[0047] Note that when the illumination source shape has certain symmetry as mentioned in previous sections, then Pi and P2 may happen to be symmetric with same quadratic sensitivities but opposite linear sensitivities. Thus this method can be deemed as more general than the previous one.

[0048] As a background of aberration expressed as Zernike terms, we briefly discuss Hopkins theory and transmission cross coefficients (TCC) here. The aerial image Al can be expressed as

Figure NL2008957AD00131

AI(x, y) is the aerial image in the space domain. k2) is the source amplitude from point k on the source pupil plane. L(kvk2) is the projection opties amplitude and phase function for point (k1,k2) on the lens pupil plane, also referred as "lens pupil image” in this disclosure. The projection optics function in the space domain represents distortions caused by the projection optics to the light passing through the projection optics (e.g., distortions in amplitude, phase or both) as a function of location. M(k^,k2) is the mask function (i.e., design layout function) in the spatial frequency domain, and can be obtained from the mask function in the space domain by a Fourier transform. The mask function in the space domain represents distortions caused by the mask to the light passing through the mask (e.g,, distortions in amplitude, phase or both) as a function of location. More details can be found in, for example, in U.S. Patent No. 7,587,704, which is incorporated by reference in its entirety. A function in the space domain can be transformed to a corresponding function in the spatial frequency domain and vice versa by Fourier transform. Here, x and k are both vectors. It is further noted that although in the given example, the equations above is derived from a scalar imaging model, this formalism can also be extended to a vector imaging model, where TE and TM or other polarized light components are summed separately.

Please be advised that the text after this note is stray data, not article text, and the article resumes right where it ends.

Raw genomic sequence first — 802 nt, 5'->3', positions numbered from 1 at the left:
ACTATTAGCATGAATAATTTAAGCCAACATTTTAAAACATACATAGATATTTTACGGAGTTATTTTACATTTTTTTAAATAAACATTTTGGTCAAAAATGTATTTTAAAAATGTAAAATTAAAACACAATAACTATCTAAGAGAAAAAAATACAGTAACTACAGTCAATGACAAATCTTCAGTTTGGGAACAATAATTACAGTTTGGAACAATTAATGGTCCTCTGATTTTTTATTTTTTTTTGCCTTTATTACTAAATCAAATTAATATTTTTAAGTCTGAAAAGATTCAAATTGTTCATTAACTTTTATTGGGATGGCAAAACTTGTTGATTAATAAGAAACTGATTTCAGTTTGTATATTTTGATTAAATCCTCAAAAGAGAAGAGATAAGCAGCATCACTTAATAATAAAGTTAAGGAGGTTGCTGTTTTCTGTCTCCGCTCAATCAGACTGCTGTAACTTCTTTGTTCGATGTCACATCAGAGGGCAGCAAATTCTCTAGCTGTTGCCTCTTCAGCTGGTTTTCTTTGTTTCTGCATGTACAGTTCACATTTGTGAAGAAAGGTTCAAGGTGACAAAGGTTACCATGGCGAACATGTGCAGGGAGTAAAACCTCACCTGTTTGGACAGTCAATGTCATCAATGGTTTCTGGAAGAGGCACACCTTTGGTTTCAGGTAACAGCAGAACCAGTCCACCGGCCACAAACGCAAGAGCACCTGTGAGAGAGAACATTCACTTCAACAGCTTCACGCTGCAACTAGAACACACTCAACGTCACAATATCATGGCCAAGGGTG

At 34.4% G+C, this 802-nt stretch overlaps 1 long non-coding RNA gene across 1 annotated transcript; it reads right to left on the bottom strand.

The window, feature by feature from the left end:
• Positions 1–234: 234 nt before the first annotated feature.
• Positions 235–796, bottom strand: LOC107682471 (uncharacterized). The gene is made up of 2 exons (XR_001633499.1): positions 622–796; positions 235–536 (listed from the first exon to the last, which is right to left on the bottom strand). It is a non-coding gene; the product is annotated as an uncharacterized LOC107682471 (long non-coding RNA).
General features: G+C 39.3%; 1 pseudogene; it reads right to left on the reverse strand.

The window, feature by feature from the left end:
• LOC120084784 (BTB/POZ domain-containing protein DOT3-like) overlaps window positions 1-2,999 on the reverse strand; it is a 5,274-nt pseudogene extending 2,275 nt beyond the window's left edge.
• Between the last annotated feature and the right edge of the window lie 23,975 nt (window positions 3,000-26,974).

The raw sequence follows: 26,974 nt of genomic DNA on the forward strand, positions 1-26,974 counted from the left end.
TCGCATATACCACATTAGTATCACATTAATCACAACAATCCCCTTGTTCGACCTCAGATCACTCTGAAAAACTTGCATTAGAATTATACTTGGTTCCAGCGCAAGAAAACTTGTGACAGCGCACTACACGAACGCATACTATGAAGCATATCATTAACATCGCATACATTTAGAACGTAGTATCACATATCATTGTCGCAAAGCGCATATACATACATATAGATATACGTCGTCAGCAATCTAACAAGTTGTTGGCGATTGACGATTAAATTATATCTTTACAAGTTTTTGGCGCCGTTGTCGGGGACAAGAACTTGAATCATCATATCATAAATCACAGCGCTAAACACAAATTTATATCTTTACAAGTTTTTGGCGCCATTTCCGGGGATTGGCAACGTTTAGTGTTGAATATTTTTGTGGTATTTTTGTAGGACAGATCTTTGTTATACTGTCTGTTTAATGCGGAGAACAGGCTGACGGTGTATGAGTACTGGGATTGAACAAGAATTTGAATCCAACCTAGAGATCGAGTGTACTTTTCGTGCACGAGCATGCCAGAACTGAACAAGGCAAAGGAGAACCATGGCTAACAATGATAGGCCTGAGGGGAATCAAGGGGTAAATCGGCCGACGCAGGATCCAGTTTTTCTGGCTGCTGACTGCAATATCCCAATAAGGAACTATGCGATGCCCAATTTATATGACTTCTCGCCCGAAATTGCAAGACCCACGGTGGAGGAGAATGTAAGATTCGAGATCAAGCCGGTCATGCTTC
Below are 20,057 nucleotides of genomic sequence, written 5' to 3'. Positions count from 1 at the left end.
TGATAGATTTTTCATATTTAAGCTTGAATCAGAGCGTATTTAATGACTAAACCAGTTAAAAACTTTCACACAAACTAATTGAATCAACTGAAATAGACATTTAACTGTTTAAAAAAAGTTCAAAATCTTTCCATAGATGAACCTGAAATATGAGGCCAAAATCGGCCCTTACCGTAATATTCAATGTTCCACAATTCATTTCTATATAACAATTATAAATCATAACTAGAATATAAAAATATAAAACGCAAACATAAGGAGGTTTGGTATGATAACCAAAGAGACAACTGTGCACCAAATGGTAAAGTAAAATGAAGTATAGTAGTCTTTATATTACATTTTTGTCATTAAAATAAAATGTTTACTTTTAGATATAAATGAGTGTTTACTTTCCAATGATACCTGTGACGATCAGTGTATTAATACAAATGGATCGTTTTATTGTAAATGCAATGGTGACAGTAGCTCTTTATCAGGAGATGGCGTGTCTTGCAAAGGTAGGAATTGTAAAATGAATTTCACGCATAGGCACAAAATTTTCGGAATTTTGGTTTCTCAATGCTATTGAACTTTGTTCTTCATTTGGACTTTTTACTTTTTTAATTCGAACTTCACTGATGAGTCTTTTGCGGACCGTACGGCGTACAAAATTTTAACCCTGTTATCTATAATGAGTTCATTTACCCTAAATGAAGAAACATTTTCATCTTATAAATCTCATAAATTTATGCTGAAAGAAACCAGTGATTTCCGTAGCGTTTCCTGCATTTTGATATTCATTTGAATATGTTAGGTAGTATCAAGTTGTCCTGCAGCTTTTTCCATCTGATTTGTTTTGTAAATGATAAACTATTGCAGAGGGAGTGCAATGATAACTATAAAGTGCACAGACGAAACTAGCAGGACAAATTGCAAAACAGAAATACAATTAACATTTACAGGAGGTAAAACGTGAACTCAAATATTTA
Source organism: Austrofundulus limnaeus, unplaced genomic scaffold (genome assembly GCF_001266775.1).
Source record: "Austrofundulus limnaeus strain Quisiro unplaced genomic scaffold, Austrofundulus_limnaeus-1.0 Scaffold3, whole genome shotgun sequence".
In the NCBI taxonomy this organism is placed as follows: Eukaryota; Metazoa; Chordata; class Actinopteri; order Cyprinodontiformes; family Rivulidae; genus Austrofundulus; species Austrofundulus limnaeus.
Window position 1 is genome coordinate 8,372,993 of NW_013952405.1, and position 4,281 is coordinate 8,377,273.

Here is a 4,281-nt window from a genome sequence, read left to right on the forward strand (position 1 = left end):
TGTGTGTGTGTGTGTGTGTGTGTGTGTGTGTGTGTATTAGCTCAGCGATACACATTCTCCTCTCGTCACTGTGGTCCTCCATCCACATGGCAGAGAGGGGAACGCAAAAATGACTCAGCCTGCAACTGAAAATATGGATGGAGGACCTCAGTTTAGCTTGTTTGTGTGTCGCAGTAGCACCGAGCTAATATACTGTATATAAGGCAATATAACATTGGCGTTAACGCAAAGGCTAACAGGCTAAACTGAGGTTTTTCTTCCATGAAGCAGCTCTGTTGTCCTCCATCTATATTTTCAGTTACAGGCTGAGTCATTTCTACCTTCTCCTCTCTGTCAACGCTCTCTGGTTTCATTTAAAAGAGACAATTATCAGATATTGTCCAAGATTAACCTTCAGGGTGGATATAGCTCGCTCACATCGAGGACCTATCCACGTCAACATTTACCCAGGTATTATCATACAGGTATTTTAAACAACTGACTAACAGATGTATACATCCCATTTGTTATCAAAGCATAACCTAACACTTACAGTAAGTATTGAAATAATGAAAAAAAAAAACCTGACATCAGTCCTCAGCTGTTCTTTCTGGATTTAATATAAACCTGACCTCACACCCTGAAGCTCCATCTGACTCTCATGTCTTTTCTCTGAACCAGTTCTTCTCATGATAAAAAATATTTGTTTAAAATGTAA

Figure NL2008957AD00141

can be viewed as a matrix, which includes optical properties of the lithographic projection apparatus excluding the mask. Also note that the TCC matrix is Hermitian, i.e.,

Figure NL2008957AD00142

Computation of the aerial image using the above equations can be simplified if only dominant eigenvalues of

Figure NL2008957AD00143

are used. Specifically, when

Figure NL2008957AD00144

is diagonalized and on the largest R eigenvalues are retained, the

Figure NL2008957AD00145

can be approximated as:

Figure NL2008957AD00146

wherein λτ (r - 1,..., R) are the R largest eigenvalues and (j)r is the eigenvector corresponding to the eigenvalue Ar .

In a practical lithographic projection apparatus, for Zernike coefficient